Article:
Judge’s student wins Bartók Competition

Judge’s student wins Bartók Competition


norman lebrecht

September 18, 2017

Cosima Soulez Lariviere, who holds French and Dutch nationality, won first prize in the Bartók violin competition last night, emerging from a semi-final round in which all the winners were connected to members of the jury.

Cosima Soulez Lariviere, who is 21 and lives in London, is a student of juror Krzysztof Wegrzyn.

She wins 22,000 Euros and a host of performances, including an appearance at the next Budapest Spring Festival.



  • Jonathan Dunsby says:

    ==which all the winners were connected to members of the jury.

    But if you have contestants and jurors all of very high quality, OF COURSE there are going to be connections, It’s a small world and there are always going to have been masterclasses and lessons given. I can’t see the issue.

    • Leonard Slatkin says:

      There is a big difference between masterclasses and being a true student, with one on one lessons. If a competitor is being mentored by a jurist, that judge must recuse themselves from the final round.

      At the just concluded competition in Besancon, two of the twenty contestants listed me as having attended a master class. I did not remember either of them.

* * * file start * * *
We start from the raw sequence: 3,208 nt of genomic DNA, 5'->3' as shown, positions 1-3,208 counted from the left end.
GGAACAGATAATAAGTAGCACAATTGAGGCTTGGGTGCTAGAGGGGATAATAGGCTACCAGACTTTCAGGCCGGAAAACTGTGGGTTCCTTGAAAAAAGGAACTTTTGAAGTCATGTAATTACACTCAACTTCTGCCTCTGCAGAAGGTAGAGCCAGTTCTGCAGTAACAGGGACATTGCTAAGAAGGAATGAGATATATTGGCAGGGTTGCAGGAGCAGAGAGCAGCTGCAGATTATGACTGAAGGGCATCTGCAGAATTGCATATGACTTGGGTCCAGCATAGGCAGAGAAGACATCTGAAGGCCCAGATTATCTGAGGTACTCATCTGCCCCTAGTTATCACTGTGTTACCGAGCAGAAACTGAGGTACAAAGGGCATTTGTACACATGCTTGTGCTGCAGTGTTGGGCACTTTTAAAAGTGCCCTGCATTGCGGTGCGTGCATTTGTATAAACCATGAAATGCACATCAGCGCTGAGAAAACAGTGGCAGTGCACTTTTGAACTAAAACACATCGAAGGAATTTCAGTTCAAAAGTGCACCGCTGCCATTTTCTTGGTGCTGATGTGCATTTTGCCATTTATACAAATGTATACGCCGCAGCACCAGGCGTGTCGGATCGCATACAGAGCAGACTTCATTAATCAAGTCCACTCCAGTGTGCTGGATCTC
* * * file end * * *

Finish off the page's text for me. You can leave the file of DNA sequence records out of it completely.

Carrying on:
And yes, there are competitions that are fair.

  • apalled says:

    Is there still a competition which is “clean”?
    I hardly read about a real talented winner… I hardly read words about the music! …always just connections with teachers or lobbies.

    So many talented musicians who face all the time that the music is one of the less impprtant thing and those conducting competition (Solti in Budapest full of Eötvös’ masterclasses participants… Fitelberg Competition with Panula in the Jury… the one in Bucharest and in Matera connected to a mastercalss) which should put a light on the “maestros” of the next generation… are you kidding me??

  • John Borstlap says:

    What a happy coincidence.

  • George King says:

    Did Bartok not say ‘Competitions are for horses’?

  • Laurie says:

    And second place was Takaki Ririko who is a full time student of juror Takashi Shimizu. Many better players were eliminated one by one until the Grand Finals which basically had two juror students going head to head, and a Hungarian player thrown in for good measure. Would have loved to see the final showdown between the two crooked jurors. Apparently, Krzysztof Wegrzyn came out on top.

    • Victor Trahan says:

      Were they worthy of top prizes? Perhaps contestants should play behind a screen to avoid favoritism. Who knows what factors are at play in competitions and who knows what the future holds for top prize winners: oblivion in a few short years or well-deserved fame and recognition? Look what happened in Moscow with Lucas Debargue, who came in fourth but eclipsed all the others.